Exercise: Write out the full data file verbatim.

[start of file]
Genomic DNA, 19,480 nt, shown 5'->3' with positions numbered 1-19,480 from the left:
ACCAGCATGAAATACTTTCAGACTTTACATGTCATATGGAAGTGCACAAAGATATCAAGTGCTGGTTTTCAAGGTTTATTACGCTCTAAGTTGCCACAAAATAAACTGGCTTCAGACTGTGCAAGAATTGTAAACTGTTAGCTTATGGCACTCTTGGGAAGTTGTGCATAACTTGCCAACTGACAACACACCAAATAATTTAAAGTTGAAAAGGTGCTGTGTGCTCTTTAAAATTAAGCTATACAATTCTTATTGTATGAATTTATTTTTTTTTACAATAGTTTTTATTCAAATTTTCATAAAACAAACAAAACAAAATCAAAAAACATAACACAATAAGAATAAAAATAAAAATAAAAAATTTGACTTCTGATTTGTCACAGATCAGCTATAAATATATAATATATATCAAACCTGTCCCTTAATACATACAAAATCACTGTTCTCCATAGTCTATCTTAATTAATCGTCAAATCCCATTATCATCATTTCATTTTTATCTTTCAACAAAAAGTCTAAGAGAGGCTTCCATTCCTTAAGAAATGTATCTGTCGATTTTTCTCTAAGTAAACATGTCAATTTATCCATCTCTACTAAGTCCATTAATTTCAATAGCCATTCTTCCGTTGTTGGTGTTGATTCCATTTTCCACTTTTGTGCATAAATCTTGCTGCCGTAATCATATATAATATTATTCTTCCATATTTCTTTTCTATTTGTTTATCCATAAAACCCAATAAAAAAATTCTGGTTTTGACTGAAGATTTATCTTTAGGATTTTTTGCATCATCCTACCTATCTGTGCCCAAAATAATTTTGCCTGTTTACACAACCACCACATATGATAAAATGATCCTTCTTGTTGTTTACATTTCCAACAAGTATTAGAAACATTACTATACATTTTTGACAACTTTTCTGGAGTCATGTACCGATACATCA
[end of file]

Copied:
Genomic DNA, 19,480 nt, shown 5'->3' with positions numbered 1-19,480 from the left:
ACCAGCATGAAATACTTTCAGACTTTACATGTCATATGGAAGTGCACAAAGATATCAAGTGCTGGTTTTCAAGGTTTATTACGCTCTAAGTTGCCACAAAATAAACTGGCTTCAGACTGTGCAAGAATTGTAAACTGTTAGCTTATGGCACTCTTGGGAAGTTGTGCATAACTTGCCAACTGACAACACACCAAATAATTTAAAGTTGAAAAGGTGCTGTGTGCTCTTTAAAATTAAGCTATACAATTCTTATTGTATGAATTTATTTTTTTTTACAATAGTTTTTATTCAAATTTTCATAAAACAAACAAAACAAAATCAAAAAACATAACACAATAAGAATAAAAATAAAAATAAAAAATTTGACTTCTGATTTGTCACAGATCAGCTATAAATATATAATATATATCAAACCTGTCCCTTAATACATACAAAATCACTGTTCTCCATAGTCTATCTTAATTAATCGTCAAATCCCATTATCATCATTTCATTTTTATCTTTCAACAAAAAGTCTAAGAGAGGCTTCCATTCCTTAAGAAATGTATCTGTCGATTTTTCTCTAAGTAAACATGTCAATTTATCCATCTCTACTAAGTCCATTAATTTCAATAGCCATTCTTCCGTTGTTGGTGTTGATTCCATTTTCCACTTTTGTGCATAAATCTTGCTGCCGTAATCATATATAATATTATTCTTCCATATTTCTTTTCTATTTGTTTATCCATAAAACCCAATAAAAAAATTCTGGTTTTGACTGAAGATTTATCTTTAGGATTTTTTGCATCATCCTACCTATCTGTGCCCAAAATAATTTTGCCTGTTTACACAACCACCACATATGATAAAATGATCCTTCTTGTTGTTTACATTTCCAACAAGTATTAGAAACATTACTATACATTTTTGACAACTTTTCTGGAGTCATGTACCGATACATCA